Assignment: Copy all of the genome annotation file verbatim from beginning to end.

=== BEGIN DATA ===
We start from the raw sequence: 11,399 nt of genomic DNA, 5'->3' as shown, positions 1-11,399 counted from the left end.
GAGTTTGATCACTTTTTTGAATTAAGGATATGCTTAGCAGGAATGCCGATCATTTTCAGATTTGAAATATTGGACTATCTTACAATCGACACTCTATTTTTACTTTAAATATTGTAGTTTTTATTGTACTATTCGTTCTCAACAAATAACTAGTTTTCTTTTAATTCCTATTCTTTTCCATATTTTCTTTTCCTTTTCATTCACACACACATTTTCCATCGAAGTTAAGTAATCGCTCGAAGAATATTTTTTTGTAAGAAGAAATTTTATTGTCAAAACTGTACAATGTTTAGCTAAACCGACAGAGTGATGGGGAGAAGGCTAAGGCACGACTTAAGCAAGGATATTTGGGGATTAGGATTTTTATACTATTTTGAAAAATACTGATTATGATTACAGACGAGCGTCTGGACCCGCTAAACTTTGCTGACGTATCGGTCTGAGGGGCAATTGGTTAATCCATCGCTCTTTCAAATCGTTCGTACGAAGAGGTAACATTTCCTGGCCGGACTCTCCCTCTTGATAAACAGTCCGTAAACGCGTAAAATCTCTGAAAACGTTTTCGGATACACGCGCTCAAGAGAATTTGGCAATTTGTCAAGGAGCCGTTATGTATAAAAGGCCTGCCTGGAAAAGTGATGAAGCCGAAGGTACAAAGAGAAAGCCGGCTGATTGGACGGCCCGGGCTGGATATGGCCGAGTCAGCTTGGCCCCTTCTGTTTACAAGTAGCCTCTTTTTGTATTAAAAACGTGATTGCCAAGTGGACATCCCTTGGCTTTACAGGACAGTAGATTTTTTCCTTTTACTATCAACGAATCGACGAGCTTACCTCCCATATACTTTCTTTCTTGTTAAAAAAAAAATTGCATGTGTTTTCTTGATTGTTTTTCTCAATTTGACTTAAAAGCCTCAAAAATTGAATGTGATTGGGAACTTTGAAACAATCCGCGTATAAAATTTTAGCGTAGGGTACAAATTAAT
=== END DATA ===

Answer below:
We start from the raw sequence: 11,399 nt of genomic DNA, 5'->3' as shown, positions 1-11,399 counted from the left end.
GAGTTTGATCACTTTTTTGAATTAAGGATATGCTTAGCAGGAATGCCGATCATTTTCAGATTTGAAATATTGGACTATCTTACAATCGACACTCTATTTTTACTTTAAATATTGTAGTTTTTATTGTACTATTCGTTCTCAACAAATAACTAGTTTTCTTTTAATTCCTATTCTTTTCCATATTTTCTTTTCCTTTTCATTCACACACACATTTTCCATCGAAGTTAAGTAATCGCTCGAAGAATATTTTTTTGTAAGAAGAAATTTTATTGTCAAAACTGTACAATGTTTAGCTAAACCGACAGAGTGATGGGGAGAAGGCTAAGGCACGACTTAAGCAAGGATATTTGGGGATTAGGATTTTTATACTATTTTGAAAAATACTGATTATGATTACAGACGAGCGTCTGGACCCGCTAAACTTTGCTGACGTATCGGTCTGAGGGGCAATTGGTTAATCCATCGCTCTTTCAAATCGTTCGTACGAAGAGGTAACATTTCCTGGCCGGACTCTCCCTCTTGATAAACAGTCCGTAAACGCGTAAAATCTCTGAAAACGTTTTCGGATACACGCGCTCAAGAGAATTTGGCAATTTGTCAAGGAGCCGTTATGTATAAAAGGCCTGCCTGGAAAAGTGATGAAGCCGAAGGTACAAAGAGAAAGCCGGCTGATTGGACGGCCCGGGCTGGATATGGCCGAGTCAGCTTGGCCCCTTCTGTTTACAAGTAGCCTCTTTTTGTATTAAAAACGTGATTGCCAAGTGGACATCCCTTGGCTTTACAGGACAGTAGATTTTTTCCTTTTACTATCAACGAATCGACGAGCTTACCTCCCATATACTTTCTTTCTTGTTAAAAAAAAAATTGCATGTGTTTTCTTGATTGTTTTTCTCAATTTGACTTAAAAGCCTCAAAAATTGAATGTGATTGGGAACTTTGAAACAATCCGCGTATAAAATTTTAGCGTAGGGTACAAATTAAT